Going the Distance with FeminismOctober 13, 2010
Romantic comedies often get a bad reputation with the feminist community. Janice Radway for example feels that romance novels and the like find their primary value is as a form of escape for women. She notes that reading romances reinforces heteronormative beliefs about marriage and monogamy, and they act as a way for women to leave the present world and submerge themselves into an imaginary one. This is damaging from a feminist perspective she argues, because instead of creating social change, they are able to live vicariously through the characters in their novels. This argument can also be applied to the characters in romantic comedies. Many women feel that their relationships should mirror the ones they see in these films, but lack any kind of capacity to make it happen. Other feminists disagree with Radway’s criticism; Ien Ang for example feels that romances can provide a sense of pleasure for women (not just escapism). They enjoy seeing a world in which the battle of the sexes is always overcome and they find empowerment in this. With all the negative news about marriage and relationships in real life, romances and romantic comedies can be a beacon to those who have all but given up hope.
Another common example of the romantic narrative in popular culture is the soap opera. Christine Geraghty looks at the Dynasty and Dallas and how they embody the idea that entertainment illustrates a utopian society. The shows take five social problems (poverty, exhaustion, monotony, manipulation, loneliness) and transform them to show audiences the ideal lifestyle. Characters have an abundance of wealth, endless energy, drama and excitement to keep things interesting, transparency with one another, and a sense of community. These five pillars can also be seen in most romantic comedies.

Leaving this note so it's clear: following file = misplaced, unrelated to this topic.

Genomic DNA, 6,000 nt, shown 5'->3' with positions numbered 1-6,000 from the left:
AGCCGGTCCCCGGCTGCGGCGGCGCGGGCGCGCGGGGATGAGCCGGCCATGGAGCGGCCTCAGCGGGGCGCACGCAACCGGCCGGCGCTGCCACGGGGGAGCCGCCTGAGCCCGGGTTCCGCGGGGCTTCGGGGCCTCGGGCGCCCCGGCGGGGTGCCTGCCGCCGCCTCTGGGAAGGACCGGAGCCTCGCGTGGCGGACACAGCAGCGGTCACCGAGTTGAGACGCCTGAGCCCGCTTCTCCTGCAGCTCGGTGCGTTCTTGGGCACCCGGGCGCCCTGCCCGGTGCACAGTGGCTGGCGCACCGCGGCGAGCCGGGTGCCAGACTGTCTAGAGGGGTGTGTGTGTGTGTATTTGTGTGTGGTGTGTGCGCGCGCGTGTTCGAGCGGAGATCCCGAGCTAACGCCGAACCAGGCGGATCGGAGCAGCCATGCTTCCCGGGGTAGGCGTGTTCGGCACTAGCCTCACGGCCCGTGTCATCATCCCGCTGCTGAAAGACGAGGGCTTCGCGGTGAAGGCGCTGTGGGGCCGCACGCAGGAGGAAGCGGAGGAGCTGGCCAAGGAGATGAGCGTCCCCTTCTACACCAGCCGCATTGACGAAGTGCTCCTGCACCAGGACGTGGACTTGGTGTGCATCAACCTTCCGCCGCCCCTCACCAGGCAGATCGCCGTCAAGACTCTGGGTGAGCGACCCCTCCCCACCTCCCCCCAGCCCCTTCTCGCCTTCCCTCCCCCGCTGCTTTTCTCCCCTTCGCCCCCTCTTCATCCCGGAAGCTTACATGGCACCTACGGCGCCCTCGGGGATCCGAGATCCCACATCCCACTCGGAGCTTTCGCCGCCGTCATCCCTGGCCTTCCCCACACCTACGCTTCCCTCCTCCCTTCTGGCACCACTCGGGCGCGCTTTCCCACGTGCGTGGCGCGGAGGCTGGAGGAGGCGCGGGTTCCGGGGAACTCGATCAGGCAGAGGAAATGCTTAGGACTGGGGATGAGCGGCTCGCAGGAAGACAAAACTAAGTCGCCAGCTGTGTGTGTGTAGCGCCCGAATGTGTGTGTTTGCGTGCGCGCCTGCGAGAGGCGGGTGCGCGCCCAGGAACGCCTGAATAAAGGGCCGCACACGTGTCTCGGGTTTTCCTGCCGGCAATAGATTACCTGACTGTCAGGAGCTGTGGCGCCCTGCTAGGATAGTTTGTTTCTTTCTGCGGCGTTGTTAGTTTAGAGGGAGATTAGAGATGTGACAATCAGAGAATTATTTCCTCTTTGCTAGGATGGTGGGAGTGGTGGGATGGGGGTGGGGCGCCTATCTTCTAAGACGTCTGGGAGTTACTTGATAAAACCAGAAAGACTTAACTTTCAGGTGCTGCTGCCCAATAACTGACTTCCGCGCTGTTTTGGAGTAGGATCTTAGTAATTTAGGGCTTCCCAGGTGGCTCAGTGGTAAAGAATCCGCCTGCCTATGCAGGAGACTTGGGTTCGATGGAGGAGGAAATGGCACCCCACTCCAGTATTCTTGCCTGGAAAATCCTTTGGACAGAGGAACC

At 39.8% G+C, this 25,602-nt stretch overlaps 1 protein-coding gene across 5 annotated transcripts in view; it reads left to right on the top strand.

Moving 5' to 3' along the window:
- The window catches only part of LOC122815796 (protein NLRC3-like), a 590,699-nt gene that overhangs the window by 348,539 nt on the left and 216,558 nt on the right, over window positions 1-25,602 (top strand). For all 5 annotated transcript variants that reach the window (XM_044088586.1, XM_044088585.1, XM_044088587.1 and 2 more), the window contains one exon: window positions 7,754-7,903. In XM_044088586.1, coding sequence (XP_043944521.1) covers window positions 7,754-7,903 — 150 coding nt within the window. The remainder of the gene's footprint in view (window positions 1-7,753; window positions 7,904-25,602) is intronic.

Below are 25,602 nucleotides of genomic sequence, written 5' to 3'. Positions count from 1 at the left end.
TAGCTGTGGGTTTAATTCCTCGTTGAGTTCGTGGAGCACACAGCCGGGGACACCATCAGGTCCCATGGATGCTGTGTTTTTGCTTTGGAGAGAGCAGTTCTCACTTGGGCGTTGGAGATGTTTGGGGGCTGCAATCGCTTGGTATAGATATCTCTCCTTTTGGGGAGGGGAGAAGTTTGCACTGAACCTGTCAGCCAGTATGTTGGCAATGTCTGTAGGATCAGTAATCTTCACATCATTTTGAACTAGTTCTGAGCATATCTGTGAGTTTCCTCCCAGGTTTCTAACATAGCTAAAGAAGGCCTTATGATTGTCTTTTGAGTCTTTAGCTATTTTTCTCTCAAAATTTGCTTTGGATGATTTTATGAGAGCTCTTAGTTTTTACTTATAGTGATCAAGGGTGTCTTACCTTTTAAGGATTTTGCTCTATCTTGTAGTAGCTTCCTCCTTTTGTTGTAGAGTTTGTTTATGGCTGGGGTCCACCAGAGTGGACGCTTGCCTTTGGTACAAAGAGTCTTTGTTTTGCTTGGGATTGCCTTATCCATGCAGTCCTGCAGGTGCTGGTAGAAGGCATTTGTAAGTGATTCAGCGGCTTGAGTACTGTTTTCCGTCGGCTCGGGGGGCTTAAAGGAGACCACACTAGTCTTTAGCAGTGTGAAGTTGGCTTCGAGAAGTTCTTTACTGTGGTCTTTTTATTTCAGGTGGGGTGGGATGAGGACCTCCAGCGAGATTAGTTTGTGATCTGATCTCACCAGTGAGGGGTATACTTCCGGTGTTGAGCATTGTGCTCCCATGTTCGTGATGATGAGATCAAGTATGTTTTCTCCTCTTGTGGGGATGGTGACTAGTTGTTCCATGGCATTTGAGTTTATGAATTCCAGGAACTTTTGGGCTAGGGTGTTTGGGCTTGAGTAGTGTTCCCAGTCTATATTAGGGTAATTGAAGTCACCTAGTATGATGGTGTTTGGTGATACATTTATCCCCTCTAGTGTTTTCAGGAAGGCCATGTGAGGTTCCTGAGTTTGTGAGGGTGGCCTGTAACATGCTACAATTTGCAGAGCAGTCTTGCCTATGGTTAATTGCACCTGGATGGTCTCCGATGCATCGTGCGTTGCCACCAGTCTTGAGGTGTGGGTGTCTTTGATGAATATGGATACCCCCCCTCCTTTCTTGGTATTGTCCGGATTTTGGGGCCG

This summer, Going the Distance came out in theatres. The film depicts how a whirlwind relationship between DrewBarrymore and Justin Long’s characters ends up turning into a serious long-distance relationship despite both of their aversion to the idea. The film does challenge some typical characteristics of the romantic comedy. Neither character is particularly wealthy; in fact, not being able to afford plane tickets hurts their relationship on one occasion. Barrymore’s sister’s family has a little more wealth, but it is nowhere near as overt as the soap operas Geraghty references. The relationship is more exciting and witty than most people’s in real life though and both characters have their own little community to share their feelings and reflect on things with. The film also goes against the endless energy pillar as both characters and worn down by jobs they do not enjoy.
The film does exercise as a kind of therapeutic entertainment because in the end (spoiler alert!) the characters do end up together. Long’s character quits his job in New York and moves across the country to be with Drew Barrymore and allow her to pursue her career too. People want to believe that they can have love and career. The movie does a good job of painting the tensions that many people experience when trying to work out a relationship and find a job about which they are passionate. Although the film is hardly groundbreaking from a feminist perspective, it does do a good job of presenting a strong female lead who doesn’t sacrifice herself to be with the man she loves.